GIS (geographic information system) is a totally cool technology that has been called geography on steroids. GIS is what lets you see the schools in your neighborhood or tells you where the nearest McDonald's is. GIS For Dummies tells you all about mapping terminology and digital mapping, how to locate geographic features and analyze patterns such as streets and waterways, and how to generate travel directions, customer location lists, and much more with GIS. Whether you're in charge of creating GIS applications for your business or you simply love maps, you'll find GIS For Dummies is packed with information. For example, you can: Learn all the hardware and software necessary to collect, analyze, and manipulate GIS data, Explore the difference between 2D and 3D maps, create a map, or manage multiple maps, Analyze patterns that appear in maps and interpret the results, Measure distance in absolute, comparative, and functional ways, Recognize how spatial factors relate to geographic data, Discover how GIS is used in business, the military, city planning, emergency services, land management, and more, Find out how GIS can help you find out where flooding may occur Determine what your organization needs, do appropriate analyses, and actually plan and design a GIS system You'll find dozens of applications for GIS queries and analyses, and even learn to create animated GIS output. Whether your goal is to implement a GIS or just have fun, GIS For Dummies will get you there! Note: CD-ROM/DVD and other supplementary materials are not included as part of eBook file.
This unique text shows students and professionals how geographic information systems (GIS) can guide decision making about complex community and environmental problems. The authors’ step-by-step introduction to GIS-based decision analysis methods and techniques covers important urban and regional issues (land, transportation, and water resource management) and decision processes (planning, improvement programming, and implementation). Real-world case studies demonstrate how GIS-based decision support works in a variety of contexts, with a special focus on community and regional sustainability management. Ideal for course use, the book reinforces key concepts with end-of-chapter review questions; illustrations include 18 color plates.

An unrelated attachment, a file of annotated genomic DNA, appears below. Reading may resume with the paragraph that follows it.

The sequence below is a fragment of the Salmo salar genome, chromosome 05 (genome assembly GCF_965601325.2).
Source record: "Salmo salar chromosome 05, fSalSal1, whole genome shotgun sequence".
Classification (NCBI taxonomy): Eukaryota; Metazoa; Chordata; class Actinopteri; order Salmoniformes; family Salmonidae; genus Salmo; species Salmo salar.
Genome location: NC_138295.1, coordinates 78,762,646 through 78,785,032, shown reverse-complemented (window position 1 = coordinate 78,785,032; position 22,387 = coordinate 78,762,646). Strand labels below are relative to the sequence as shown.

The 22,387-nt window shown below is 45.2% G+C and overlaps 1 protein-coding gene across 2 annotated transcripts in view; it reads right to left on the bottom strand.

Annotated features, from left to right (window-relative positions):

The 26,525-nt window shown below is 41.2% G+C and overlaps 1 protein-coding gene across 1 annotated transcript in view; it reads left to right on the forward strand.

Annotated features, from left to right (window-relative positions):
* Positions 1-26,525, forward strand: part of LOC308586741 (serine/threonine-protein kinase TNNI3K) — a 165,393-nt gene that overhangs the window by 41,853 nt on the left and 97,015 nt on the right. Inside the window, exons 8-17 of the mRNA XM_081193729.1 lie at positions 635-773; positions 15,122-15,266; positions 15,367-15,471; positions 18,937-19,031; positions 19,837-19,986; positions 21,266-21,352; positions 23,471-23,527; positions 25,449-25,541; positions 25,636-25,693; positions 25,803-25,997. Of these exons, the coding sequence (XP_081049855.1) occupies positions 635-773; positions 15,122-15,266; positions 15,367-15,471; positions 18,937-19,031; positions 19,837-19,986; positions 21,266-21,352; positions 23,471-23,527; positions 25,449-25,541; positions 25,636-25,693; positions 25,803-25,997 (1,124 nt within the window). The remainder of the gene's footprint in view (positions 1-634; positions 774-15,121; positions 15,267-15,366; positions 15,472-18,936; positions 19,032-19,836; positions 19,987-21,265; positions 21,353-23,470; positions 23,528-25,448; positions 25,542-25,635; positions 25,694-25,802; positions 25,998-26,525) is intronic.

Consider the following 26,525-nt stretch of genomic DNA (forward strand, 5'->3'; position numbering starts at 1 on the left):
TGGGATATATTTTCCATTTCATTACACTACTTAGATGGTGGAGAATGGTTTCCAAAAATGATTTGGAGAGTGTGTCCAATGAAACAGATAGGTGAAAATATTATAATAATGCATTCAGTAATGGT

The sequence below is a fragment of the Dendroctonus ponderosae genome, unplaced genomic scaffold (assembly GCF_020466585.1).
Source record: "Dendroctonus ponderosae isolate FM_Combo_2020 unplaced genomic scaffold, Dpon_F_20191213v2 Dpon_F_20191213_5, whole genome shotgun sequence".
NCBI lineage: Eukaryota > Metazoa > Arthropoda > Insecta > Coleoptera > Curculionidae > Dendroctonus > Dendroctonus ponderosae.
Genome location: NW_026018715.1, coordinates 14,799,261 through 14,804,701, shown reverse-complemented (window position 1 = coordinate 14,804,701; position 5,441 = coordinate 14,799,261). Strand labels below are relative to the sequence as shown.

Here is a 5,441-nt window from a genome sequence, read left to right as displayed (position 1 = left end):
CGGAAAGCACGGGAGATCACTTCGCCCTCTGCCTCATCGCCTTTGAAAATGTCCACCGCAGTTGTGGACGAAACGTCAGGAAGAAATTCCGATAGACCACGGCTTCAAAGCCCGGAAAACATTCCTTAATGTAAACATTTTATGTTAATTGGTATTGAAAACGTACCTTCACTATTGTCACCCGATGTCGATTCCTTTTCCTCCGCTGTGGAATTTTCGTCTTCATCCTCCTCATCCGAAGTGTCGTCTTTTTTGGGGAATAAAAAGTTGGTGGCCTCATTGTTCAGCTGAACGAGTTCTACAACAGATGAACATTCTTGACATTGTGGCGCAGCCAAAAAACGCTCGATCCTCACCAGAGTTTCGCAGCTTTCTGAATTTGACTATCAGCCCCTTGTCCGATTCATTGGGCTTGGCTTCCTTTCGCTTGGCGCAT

What is the shortest route between one point and another in a road network? Where is the incidence of disease the highest? How does rainfall correlate with altitude? How does the concentration of a pollutant vary in space, and where do high concentrations correlate with densely populatedareas?Geographical or spatial data play a vital role in many parts of daily life. We are dependent on information about where things are located and about the attributes of those things, either directly, as in the use of a map for navigating around a city, or indirectly, where we use resources like wateror gas. Making use of spatial data requires a whole set of approaches to extract information from those data and make them useful. Underpinning these approaches is the analysis of data. Spatial Data Analysis introduces key principles about spatial data and provides guidance on methods for their exploration; it provides a set of key ideas or frameworks that will give the reader knowledge of the kinds of problems that can be tackled using the tools that are widely available for theanalysis of spatial data.The approach is gradual and systematic; the initial focus is on themes that follow through the rest of the book. These key ideas are introduced, illustrated, and restated to ensure that readers develop a clear understanding of them. Beyond careful explanations, a clear understanding is fostered still further by numerous worked examples and case studies. In short, the stress is on first principles and reinforcement of key ideas throughout - on education rather than simply training, based on the conviction that users of spatialdata analysis tools should know something about how the approaches work rather than simply how to apply them. The Online Resource Centre to accompany Spatial Data Analysis features:For registered adopters of the book:* Figures from the book, available to download.For students:* Synthetic data and worked examples to enable readers to experiment with the methods described in the book.